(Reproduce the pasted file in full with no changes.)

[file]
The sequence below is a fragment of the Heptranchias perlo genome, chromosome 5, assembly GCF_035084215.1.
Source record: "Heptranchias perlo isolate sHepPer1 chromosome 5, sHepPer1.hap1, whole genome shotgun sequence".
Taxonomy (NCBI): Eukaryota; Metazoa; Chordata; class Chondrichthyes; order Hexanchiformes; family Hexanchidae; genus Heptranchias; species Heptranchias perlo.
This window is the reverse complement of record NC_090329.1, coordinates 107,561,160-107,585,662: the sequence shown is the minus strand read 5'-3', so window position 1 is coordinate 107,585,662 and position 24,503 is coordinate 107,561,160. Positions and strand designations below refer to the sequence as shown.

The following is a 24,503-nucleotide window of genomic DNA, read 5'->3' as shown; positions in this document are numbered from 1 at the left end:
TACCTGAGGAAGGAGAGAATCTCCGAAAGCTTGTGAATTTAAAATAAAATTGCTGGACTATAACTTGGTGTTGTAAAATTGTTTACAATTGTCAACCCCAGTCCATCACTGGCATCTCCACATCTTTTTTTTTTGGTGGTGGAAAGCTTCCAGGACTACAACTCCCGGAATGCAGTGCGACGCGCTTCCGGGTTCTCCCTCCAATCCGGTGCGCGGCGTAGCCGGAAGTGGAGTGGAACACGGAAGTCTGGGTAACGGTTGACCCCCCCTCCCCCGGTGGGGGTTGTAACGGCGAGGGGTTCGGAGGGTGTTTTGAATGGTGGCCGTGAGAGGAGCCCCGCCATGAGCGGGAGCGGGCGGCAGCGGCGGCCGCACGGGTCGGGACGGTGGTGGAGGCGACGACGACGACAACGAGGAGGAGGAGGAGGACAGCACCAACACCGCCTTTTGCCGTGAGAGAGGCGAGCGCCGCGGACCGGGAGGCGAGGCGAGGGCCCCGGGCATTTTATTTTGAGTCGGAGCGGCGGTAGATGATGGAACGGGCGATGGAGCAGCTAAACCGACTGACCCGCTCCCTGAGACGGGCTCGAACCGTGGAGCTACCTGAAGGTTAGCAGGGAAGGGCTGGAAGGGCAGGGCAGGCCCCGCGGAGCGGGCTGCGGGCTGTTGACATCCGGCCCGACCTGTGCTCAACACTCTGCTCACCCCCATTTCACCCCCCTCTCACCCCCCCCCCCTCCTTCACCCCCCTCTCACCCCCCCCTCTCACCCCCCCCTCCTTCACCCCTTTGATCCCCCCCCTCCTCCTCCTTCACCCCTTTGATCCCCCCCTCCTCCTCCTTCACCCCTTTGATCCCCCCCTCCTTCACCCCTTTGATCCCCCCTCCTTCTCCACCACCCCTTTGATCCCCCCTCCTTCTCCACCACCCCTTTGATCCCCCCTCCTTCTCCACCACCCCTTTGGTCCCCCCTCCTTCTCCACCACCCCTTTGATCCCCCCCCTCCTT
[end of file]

The sequence below is a fragment of the Heptranchias perlo genome, chromosome 5, assembly GCF_035084215.1.
Source record: "Heptranchias perlo isolate sHepPer1 chromosome 5, sHepPer1.hap1, whole genome shotgun sequence".
Taxonomy (NCBI): Eukaryota; Metazoa; Chordata; class Chondrichthyes; order Hexanchiformes; family Hexanchidae; genus Heptranchias; species Heptranchias perlo.
This window is the reverse complement of record NC_090329.1, coordinates 107,561,160-107,585,662: the sequence shown is the minus strand read 5'-3', so window position 1 is coordinate 107,585,662 and position 24,503 is coordinate 107,561,160. Positions and strand designations below refer to the sequence as shown.

The following is a 24,503-nucleotide window of genomic DNA, read 5'->3' as shown; positions in this document are numbered from 1 at the left end:
TACCTGAGGAAGGAGAGAATCTCCGAAAGCTTGTGAATTTAAAATAAAATTGCTGGACTATAACTTGGTGTTGTAAAATTGTTTACAATTGTCAACCCCAGTCCATCACTGGCATCTCCACATCTTTTTTTTTTGGTGGTGGAAAGCTTCCAGGACTACAACTCCCGGAATGCAGTGCGACGCGCTTCCGGGTTCTCCCTCCAATCCGGTGCGCGGCGTAGCCGGAAGTGGAGTGGAACACGGAAGTCTGGGTAACGGTTGACCCCCCCTCCCCCGGTGGGGGTTGTAACGGCGAGGGGTTCGGAGGGTGTTTTGAATGGTGGCCGTGAGAGGAGCCCCGCCATGAGCGGGAGCGGGCGGCAGCGGCGGCCGCACGGGTCGGGACGGTGGTGGAGGCGACGACGACGACAACGAGGAGGAGGAGGAGGACAGCACCAACACCGCCTTTTGCCGTGAGAGAGGCGAGCGCCGCGGACCGGGAGGCGAGGCGAGGGCCCCGGGCATTTTATTTTGAGTCGGAGCGGCGGTAGATGATGGAACGGGCGATGGAGCAGCTAAACCGACTGACCCGCTCCCTGAGACGGGCTCGAACCGTGGAGCTACCTGAAGGTTAGCAGGGAAGGGCTGGAAGGGCAGGGCAGGCCCCGCGGAGCGGGCTGCGGGCTGTTGACATCCGGCCCGACCTGTGCTCAACACTCTGCTCACCCCCATTTCACCCCCCTCTCACCCCCCCCCCCTCCTTCACCCCCCTCTCACCCCCCCCTCTCACCCCCCCCTCCTTCACCCCTTTGATCCCCCCCCTCCTCCTCCTTCACCCCTTTGATCCCCCCCTCCTCCTCCTTCACCCCTTTGATCCCCCCCTCCTTCACCCCTTTGATCCCCCCTCCTTCTCCACCACCCCTTTGATCCCCCCTCCTTCTCCACCACCCCTTTGATCCCCCCTCCTTCTCCACCACCCCTTTGGTCCCCCCTCCTTCTCCACCACCCCTTTGATCCCCCCCCTCCTT